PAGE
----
Thousands of Patients at New Jersey Surgery Center May Have Been Exposed to HIV, Hepatitis

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Image via Getty/Saul Loeb

 

 

The New Jersey Department of Health announced that over 3,000 patients at a surgery center may have been exposed to HIV, hepatitis B and hepatitis C.

HealthPlus Surgery Center in Saddle Brook, New Jersey, alerted thousands of patients who had been treated between Jan. 1, 2018 and Sept. 7, 2018 that they may have been exposed to blood-borne pathogens due to unsanitary conditions. According to the National Library of Medicine, pathogens can be spread if blood or bodily fluids from an infected person come into contact with mucus membranes or the open wounds of another individual. They have asked that any individuals who might have been infected be tested for HIV.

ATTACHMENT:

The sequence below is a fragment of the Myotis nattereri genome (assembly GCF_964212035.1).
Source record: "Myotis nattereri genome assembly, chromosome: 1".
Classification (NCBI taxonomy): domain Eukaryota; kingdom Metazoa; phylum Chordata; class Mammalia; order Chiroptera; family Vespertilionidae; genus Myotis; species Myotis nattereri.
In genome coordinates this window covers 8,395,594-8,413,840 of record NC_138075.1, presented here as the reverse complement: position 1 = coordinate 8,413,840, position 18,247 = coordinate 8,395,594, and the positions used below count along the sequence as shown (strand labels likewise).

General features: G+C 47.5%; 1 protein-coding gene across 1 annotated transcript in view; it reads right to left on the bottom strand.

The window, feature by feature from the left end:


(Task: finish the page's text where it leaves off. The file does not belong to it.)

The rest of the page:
Betty McCabe, an administrator at the surgery center, announced that no infections or illnesses have been reported thus far. In her statement she noted that the possible exposure stems from ‘‘deficiencies in infection control” related to the cleaning of medical instruments and injections of medications.

The state’s Department of Health conducted an investigation in which it found that there were “lapses in infection control in sterilization/cleaning instruments and the injection of medications.” A spokesperson from the Department said in a statement that, “Although the risk of infection is low, out of an abundance of caution, HealthPlus and the New Jersey Department of Health recommend patients get blood tests for hepatitis B, hepatitis C, and HIV.”

The center was closed down in September after state officials became aware that sanitation and sterile standards were not being met. Additionally, the department has explained that the proper storing and dispersion of medication was not being adhered to by the center’s employees.

 

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